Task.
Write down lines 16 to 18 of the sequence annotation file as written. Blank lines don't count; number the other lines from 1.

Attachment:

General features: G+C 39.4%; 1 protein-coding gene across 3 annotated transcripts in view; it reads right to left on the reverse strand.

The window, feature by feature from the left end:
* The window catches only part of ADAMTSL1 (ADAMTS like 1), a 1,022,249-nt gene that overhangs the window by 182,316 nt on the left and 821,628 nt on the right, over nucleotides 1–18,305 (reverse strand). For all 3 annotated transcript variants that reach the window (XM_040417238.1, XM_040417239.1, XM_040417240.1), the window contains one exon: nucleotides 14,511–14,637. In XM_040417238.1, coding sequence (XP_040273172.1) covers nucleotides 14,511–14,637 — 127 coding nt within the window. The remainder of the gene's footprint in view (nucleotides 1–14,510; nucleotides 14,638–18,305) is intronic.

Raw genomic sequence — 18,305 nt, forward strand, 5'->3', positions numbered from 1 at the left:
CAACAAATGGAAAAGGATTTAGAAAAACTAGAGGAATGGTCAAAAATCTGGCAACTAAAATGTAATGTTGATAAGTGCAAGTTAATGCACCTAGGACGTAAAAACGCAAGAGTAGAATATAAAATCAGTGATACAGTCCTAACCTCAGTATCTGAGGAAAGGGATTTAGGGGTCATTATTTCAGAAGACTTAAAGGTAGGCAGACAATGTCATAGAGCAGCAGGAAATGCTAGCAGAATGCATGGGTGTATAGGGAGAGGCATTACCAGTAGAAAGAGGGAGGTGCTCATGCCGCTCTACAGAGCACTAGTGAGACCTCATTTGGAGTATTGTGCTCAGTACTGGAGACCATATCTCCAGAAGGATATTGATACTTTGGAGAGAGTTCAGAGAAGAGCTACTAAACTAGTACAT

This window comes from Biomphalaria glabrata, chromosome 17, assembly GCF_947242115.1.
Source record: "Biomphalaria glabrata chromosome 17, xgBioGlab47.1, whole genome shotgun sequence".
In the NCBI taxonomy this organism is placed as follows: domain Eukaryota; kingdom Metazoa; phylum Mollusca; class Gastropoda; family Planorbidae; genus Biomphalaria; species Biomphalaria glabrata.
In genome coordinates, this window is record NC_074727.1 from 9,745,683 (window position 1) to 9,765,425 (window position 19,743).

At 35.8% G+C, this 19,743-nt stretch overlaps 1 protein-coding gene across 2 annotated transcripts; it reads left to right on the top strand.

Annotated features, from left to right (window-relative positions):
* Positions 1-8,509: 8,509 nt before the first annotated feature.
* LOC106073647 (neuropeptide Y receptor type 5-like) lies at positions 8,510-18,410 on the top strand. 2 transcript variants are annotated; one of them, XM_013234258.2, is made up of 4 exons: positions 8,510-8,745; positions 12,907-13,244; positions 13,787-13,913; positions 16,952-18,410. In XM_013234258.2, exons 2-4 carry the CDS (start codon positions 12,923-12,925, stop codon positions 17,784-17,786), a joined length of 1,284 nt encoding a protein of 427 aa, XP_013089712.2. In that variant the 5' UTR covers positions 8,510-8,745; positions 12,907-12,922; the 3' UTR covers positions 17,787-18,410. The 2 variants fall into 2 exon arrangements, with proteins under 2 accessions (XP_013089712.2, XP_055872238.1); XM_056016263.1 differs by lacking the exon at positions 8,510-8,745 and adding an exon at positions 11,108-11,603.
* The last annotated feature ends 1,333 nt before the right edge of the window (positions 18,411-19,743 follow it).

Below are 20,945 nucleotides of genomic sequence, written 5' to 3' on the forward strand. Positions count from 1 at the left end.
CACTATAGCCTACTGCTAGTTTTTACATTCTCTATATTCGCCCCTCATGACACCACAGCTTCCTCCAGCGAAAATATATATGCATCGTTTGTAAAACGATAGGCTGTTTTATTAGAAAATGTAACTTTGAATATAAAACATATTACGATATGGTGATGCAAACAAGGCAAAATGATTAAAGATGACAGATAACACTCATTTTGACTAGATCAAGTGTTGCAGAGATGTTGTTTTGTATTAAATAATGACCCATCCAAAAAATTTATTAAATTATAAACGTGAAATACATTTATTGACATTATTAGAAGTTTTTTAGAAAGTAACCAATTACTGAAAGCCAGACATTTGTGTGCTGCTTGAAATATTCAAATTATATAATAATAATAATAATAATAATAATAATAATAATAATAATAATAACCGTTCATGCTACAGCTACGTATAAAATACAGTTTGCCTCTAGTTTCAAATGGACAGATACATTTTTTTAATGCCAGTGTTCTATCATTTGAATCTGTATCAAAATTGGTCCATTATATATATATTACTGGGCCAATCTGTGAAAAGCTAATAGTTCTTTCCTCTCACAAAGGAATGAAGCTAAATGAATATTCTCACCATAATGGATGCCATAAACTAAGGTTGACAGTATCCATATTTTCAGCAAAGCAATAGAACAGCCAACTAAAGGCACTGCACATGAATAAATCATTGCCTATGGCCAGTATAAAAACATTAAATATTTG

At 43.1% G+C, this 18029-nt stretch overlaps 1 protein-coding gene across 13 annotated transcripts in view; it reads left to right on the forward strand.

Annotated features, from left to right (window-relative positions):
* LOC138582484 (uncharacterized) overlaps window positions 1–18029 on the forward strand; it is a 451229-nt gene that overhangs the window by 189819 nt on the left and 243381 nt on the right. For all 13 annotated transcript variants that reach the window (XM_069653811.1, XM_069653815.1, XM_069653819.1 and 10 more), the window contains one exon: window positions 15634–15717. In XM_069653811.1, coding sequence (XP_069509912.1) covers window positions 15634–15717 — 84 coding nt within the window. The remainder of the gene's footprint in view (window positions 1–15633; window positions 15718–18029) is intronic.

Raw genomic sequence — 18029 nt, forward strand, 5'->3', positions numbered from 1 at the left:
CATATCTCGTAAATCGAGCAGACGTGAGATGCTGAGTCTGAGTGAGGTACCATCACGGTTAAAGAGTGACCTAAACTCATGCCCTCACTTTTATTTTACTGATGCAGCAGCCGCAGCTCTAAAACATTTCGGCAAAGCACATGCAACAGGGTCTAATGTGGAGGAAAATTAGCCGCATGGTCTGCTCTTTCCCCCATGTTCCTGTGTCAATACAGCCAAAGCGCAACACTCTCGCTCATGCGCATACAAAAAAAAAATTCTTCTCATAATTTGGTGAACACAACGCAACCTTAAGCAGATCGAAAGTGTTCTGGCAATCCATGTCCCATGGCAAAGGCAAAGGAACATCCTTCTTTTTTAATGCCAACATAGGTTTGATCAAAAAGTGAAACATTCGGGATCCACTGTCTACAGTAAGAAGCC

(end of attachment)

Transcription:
CACTATAGCCTACTGCTAGTTTTTACATTCTCTATATTCGCCCCTCATGACACCACAGCTTCCTCCAGCGAAAATATATATGCATCGTTTGTAAAACGATAGGCTGTTTTATTAGAAAATGTAACTTTGAATATAAAACATATTACGATATGGTGATGCAAACAAGGCAAAATGATTAAAGATGACAGATAACACTCATTTTGACTAGATCAAGTGTTGCAGAGATGTTGTTTTGTATTAAATAATGACCCATCCAAAAAATTTATTAAATTATAAACGTGAAATACATTTATTGACATTATTAGAAGTTTTTTAGAAAGTAACCAATTACTGAAAGCCAGACATTTGTGTGCTGCTTGAAATATTCAAATTATATAATAATAATAATAATAATAATAATAATAATAATAATAATAATAACCGTTCATGCTACAGCTACGTATAAAATACAGTTTGCCTCTAGTTTCAAATGGACAGATACATTTTTTTAATGCCAGTGTTCTATCATTTGAATCTGTATCAAAATTGGTCCATTATATATATATTACTGGGCCAATCTGTGAAAAGCTAATAGTTCTTTCCTCTCACAAAGGAATGAAGCTAAATGAATATTCTCACCATAATGGATGCCATAAACTAAGGTTGACAGTATCCATATTTTCAGCAAAGCAATAGAACAGCCAACTAAAGGCACTGCACATGAATAAATCATTGCCTATGGCCAGTATAAAAACATTAAATATTTG

At 43.1% G+C, this 18029-nt stretch overlaps 1 protein-coding gene across 13 annotated transcripts in view; it reads left to right on the forward strand.

Annotated features, from left to right (window-relative positions):